The second movement is what you’d expect a slow movement to sound like if you made a guess based only on having heard the first movement. Horn appears prominently again, and trumpet gives us a solo before another great symphonic swell of sound. If you’d ever wondered whence comes the magical, even otherworldly sound of much American film music, say the Star Wars prequel trilogy, when they’re visiting an underwater world like the Gungan city, then have a listen to this second movement. It’s all there, really more of the same.

And… if you had to guess at what a suitable finale to those first two movements would sound like, you’d probably be right. It begins jubilantly, and the celebratory opening gesture may remind you of Respighi, with whom Hanson studied in Rome. There’s lots of action from horns and trumpets, and some content from the first movement is used as the basis for this finale, a sort of saving grace that ties this giant wash of symphonic swells and horn melodies together into a sort of cohesive idea.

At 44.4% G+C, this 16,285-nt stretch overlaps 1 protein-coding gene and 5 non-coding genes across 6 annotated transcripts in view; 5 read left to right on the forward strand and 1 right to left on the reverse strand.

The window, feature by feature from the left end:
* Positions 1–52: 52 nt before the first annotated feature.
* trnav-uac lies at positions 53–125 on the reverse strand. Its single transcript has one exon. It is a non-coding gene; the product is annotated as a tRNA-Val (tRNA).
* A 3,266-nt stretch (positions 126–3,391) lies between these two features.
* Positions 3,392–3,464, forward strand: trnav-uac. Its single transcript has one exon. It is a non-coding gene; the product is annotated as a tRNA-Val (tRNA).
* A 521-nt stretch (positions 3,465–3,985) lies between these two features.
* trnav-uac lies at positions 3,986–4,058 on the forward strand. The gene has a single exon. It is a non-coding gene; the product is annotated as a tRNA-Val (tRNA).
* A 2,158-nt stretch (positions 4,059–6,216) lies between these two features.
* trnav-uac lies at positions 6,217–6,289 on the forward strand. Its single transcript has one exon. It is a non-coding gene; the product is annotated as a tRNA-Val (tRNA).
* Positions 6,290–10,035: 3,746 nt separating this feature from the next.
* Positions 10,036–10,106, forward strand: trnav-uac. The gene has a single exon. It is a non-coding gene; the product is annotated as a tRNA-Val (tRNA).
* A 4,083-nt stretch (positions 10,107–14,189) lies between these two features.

It has the color and intensity and spirit that Respighi’s ‘Roman’ works have, but again, you’ll hear the forerunner to John Williams in it as well. Of this, Butterworth says:

… film composers of later generations have adopted Hanson’s affirmative codas, blazing brass and soaring strings in their big screen spectaculars. As a student in Rome, Hanson had been a pupil of Respighi, the inspiration behind the first generation of Hollywood composers, Max Steiner, Erich Korngold and Miklós Rósza. hanson’s more American home-spun langauge has suited well the likes of John WIlliams and Jerry Goldsmith some 40 years later. (p. 78)